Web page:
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  • Kontroversen um Nietzsche: Untersuchungen zur theologischen Rezeption
  • Martin Liebscher
Peter Köster . Kontroversen um Nietzsche: Untersuchungen zur theologischen Rezeption [Controversies around Nietzsche: Studies on the Theological Reception]. Zurich: Theologischer Verlag Zürich, 2003. 384 pp. ISBN 3–290-17277–5.

In the introduction to the first volume of his Apokalypse der Deutschen Seele (1937–39), Hans Urs von Balthasar coins the phrase "Dionysos and the Crucified," consciously replacing Nietzsche's "versus" from Ecce Homo with "and." According to Balthasar, there is no difference between the world of Dionysos and the Christian world—the Dionysian reduced to its foundations shares common ground with Christianity. Thus, Balthasar's line of argumentation follows a fairly common theological reaction to Nietzsche's critique of religion. He simply appropriates the content of the critique for the purposes of the theological interpretation.

When Balthasar's studies were reprinted in 1998, Peter Köster objected to this attempt to re-Christianize Nietzsche. Calling upon the likes of Franz Overbeck, Köster claims that Christian theologians like Balthasar have not been able to cope with Nietzsche's uncompromising atheism, an atheism that denies the possibility of returning to Christianity. Rather than trying to appropriate Nietzsche's thought for their own purposes, Köster thinks that theologians should simply confront the radical challenge that his thought presents. Köster's critique of the Apokalypse der deutschen Seele has now been republished in a collection of his articles that bear witness to his lifelong encounter with the philosophy of Friedrich Nietzsche. His critical review of Balthasar's work exemplifies Köster's approach to Nietzsche, one that he describes as persistently posing fundamental questions to the philosopher from a theological point of view. The eight articles from 1972 to 2000 found in Kontroversen um Nietzsche: Untersuchungen zur theologischen Rezeption reflect Köster's attempt to persuade theologians to accept, on the one hand, the "anti-Christian" antagonism found in Nietzsche's work and, on the other, to appreciate the deeply spiritual-practical confrontation.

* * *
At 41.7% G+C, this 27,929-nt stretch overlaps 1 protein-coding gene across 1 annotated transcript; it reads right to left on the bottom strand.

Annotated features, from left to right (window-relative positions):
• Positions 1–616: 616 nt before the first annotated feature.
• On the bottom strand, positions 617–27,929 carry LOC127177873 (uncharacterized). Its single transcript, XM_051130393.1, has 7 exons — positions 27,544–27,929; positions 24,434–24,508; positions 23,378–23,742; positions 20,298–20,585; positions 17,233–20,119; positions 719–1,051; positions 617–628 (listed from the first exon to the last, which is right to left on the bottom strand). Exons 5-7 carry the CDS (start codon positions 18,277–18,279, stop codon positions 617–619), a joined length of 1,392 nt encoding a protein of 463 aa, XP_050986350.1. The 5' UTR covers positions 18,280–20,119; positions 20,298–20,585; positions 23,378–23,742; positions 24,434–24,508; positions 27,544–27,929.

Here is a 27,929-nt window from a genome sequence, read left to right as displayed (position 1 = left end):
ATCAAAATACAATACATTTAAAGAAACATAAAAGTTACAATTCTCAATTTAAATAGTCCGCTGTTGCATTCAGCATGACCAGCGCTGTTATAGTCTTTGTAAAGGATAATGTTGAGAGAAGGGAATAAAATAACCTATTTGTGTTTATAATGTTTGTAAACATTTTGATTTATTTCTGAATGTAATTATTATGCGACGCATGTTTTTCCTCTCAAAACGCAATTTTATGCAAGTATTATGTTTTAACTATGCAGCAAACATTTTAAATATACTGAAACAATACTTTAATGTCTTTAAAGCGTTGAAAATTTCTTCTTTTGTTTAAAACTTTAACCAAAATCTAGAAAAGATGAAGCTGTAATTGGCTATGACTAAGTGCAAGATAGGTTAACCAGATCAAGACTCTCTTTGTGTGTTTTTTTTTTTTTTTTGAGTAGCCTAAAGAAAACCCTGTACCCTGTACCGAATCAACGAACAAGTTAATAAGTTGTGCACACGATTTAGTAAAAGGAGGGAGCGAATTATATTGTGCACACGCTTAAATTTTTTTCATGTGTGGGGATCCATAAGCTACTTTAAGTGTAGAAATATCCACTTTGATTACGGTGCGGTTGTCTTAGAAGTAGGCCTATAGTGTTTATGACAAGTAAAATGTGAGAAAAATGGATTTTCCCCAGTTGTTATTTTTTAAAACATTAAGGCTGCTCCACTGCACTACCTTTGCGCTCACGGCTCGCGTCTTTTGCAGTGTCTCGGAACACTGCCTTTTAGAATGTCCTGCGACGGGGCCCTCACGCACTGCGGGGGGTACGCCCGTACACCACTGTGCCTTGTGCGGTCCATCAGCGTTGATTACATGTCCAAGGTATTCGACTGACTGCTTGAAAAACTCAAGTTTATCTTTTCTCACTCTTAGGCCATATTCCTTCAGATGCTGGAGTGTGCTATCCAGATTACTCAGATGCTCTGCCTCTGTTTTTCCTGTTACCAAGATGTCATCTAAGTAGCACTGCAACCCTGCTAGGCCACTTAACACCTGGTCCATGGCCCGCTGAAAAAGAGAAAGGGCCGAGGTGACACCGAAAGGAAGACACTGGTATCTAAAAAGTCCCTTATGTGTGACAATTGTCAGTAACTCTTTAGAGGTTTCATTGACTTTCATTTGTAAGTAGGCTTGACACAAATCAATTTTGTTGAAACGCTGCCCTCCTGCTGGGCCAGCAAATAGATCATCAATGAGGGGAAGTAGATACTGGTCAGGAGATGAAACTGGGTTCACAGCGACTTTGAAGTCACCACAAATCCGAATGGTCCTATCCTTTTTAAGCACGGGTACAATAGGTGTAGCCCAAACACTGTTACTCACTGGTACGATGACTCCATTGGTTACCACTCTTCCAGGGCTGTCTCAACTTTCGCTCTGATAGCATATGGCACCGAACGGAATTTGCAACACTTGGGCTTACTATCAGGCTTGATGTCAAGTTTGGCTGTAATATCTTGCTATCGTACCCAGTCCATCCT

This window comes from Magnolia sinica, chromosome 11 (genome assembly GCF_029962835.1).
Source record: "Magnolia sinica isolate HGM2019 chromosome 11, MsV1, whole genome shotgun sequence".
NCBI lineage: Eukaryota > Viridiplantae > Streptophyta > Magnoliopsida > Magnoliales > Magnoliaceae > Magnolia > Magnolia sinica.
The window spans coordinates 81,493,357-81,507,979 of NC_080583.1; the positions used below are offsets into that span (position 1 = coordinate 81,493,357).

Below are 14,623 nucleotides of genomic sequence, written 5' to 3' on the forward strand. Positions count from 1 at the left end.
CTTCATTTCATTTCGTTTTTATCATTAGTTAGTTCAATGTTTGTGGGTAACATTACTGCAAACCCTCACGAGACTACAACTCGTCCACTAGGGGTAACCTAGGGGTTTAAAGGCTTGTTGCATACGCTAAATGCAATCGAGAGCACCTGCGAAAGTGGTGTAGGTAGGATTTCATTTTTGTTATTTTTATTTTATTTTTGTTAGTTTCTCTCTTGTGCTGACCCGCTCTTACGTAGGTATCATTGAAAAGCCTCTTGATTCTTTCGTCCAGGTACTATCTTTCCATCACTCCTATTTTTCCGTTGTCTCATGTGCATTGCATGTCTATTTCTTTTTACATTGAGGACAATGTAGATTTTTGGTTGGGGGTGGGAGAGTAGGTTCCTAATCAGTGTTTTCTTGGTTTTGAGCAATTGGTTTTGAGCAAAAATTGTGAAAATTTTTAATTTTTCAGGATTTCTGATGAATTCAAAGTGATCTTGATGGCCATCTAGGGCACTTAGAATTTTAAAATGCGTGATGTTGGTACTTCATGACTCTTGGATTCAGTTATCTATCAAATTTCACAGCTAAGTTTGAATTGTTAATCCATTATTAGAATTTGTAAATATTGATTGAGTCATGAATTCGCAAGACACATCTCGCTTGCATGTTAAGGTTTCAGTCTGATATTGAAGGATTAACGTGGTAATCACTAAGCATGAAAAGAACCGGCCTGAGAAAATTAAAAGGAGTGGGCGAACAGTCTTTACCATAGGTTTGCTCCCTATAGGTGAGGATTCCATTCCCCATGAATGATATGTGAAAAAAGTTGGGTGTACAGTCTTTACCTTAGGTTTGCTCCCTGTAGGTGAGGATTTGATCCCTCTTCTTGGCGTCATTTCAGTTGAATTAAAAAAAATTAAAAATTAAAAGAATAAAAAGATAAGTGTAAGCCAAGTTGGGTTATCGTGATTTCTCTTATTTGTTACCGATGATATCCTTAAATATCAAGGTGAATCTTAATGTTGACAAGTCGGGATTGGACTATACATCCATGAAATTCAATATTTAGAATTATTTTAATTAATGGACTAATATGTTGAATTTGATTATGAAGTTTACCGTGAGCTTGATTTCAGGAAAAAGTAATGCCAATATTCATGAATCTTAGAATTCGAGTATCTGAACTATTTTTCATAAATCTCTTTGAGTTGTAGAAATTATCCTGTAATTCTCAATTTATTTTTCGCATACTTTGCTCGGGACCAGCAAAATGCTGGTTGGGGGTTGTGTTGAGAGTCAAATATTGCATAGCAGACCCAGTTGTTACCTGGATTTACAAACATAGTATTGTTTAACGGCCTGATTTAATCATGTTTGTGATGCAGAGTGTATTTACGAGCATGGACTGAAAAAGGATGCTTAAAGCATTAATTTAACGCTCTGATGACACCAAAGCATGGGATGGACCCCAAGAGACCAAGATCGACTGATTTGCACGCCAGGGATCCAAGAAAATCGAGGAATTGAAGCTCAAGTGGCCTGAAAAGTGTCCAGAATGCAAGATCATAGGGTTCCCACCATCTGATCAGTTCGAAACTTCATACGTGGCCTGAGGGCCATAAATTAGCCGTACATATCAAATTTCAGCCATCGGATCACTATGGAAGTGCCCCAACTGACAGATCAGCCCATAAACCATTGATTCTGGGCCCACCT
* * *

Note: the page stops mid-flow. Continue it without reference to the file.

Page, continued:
The title of the volume is well chosen. It emphasizes the way in which Köster's persistent questioning of Nietzsche's philosophy puts him at the center of a number of crucial debates in both the theological and the philosophical reception of Nietzsche's work. In raising doubts about all-too-comfortable and seductive interpretations, he seeks to clarify the assumptions of the interpreters he examines and, in so doing, he sharpens their respective points of view. Moreover, by critically engaging with the work of opponents such as Martin Heidegger, Eugen Biser, and Wolfgang Müller-Lauter, Köster affords himself the opportunity to develop and unpack his own rendering of Nietzsche's thought.

One of the cornerstones of Köster's interpretation is his insistence that Nietzsche's work constitutes a unified whole. Thus, he rejects those interpretations that posited an inner, even constitutive contradiction in Nietzsche's philosophy. This, however, was not a very popular position to take at the beginning of the 1970s. When he published his article, "Die Renaissance des Tragischen," in 1972, the work of interpreters such as Karl Jaspers, who placed contradiction at the center of Nietzsche's thought, and of Martin Heidegger still dominated Nietzschean scholarship. To present [End Page 71] his case in the aforementioned article, Köster contrasts his own reading of Nietzsche with Heidegger's position, highlighting the continuities in Nietzsche's philosophy from his early writings to his 1888 works. As is well known, Heidegger based his interpretation of Nietzsche's philosophy primarily on the Nachlaß fragments from the late 1880s and, as a result, demoted Nietzsche's published works to mere Vordergrund, which naturally led to the virtual exclusion of The Birth of Tragedy from Heidegger's reading. Köster, however, adamantly rejects this view, and he tries to show that the decisive questions of Nietzsche's philosophy, ones that remained consistent throughout his productive career, had already been formulated in his first work. More specifically, he maintained that the philosophical issues found in both the early and the late Nietzsche could be expressed in one word, "Dionysos." In contrast to Köster, Heidegger argued that there were significant differences between the...


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